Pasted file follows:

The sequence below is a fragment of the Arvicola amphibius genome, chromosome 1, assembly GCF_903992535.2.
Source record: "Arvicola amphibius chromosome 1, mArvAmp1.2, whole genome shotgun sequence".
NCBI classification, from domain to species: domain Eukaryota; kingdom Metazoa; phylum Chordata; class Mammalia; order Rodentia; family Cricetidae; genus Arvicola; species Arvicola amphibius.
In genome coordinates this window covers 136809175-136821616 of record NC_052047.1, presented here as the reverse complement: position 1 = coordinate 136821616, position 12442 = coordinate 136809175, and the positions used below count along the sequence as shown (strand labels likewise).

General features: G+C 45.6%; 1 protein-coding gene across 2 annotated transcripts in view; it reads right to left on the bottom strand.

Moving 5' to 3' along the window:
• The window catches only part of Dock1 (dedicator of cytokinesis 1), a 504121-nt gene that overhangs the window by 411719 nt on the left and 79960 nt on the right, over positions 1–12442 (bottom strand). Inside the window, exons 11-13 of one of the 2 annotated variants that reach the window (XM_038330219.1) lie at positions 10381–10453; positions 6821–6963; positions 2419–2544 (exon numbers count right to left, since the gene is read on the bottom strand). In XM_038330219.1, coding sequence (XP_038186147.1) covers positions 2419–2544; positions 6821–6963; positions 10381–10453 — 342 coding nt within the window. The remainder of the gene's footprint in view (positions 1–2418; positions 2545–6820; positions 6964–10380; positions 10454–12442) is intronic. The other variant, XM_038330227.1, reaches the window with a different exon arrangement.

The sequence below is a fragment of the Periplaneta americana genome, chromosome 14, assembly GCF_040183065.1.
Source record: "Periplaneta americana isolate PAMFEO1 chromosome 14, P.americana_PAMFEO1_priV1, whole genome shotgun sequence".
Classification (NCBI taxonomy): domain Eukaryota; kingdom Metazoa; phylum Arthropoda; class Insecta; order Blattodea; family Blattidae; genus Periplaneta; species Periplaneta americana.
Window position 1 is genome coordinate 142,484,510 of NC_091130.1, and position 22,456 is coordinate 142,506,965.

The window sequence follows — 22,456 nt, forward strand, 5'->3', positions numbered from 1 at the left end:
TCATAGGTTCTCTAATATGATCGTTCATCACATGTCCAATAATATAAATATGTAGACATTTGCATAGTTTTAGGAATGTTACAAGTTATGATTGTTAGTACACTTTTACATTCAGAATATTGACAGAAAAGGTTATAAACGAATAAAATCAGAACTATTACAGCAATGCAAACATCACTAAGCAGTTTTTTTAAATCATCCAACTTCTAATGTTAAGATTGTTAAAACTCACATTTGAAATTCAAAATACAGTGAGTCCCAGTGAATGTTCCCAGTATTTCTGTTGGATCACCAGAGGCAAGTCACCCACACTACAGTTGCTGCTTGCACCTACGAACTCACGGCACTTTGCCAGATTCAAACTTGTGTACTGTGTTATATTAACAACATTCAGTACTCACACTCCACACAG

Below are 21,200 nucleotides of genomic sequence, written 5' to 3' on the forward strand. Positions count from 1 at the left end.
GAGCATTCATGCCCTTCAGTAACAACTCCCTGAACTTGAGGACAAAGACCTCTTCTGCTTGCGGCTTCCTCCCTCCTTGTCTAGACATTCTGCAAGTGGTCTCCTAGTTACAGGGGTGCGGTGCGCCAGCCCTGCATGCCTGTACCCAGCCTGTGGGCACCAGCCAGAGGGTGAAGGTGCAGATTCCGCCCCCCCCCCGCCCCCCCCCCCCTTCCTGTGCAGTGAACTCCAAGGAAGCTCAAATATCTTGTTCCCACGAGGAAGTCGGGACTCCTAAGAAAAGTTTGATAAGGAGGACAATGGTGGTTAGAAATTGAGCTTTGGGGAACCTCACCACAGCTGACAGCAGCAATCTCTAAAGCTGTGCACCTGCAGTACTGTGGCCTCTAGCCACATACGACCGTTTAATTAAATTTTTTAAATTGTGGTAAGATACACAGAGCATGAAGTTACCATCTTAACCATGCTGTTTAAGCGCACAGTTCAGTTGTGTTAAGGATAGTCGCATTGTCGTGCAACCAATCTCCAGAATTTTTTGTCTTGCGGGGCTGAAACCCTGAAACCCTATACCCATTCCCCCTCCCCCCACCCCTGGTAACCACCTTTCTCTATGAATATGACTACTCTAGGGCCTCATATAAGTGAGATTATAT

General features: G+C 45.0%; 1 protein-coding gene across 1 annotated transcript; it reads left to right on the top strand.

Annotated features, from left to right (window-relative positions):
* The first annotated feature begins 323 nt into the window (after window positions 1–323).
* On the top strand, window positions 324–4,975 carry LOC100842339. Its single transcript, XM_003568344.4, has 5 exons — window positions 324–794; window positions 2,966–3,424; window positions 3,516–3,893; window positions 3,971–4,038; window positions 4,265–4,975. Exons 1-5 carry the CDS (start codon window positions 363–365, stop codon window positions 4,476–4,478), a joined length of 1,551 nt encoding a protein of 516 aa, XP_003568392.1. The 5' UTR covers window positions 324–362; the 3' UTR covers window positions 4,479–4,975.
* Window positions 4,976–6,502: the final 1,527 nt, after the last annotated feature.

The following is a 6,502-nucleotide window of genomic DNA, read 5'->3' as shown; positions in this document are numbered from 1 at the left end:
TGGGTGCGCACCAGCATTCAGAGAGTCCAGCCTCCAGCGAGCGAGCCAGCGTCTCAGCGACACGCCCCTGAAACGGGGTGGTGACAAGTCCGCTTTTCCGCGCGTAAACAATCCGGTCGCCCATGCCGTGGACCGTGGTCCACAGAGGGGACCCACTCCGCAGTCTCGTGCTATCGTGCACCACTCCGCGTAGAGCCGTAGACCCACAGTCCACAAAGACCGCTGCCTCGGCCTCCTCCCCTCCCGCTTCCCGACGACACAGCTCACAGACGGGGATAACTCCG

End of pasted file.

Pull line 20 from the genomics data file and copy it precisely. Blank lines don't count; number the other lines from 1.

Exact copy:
* Window positions 4,976–6,502: the final 1,527 nt, after the last annotated feature.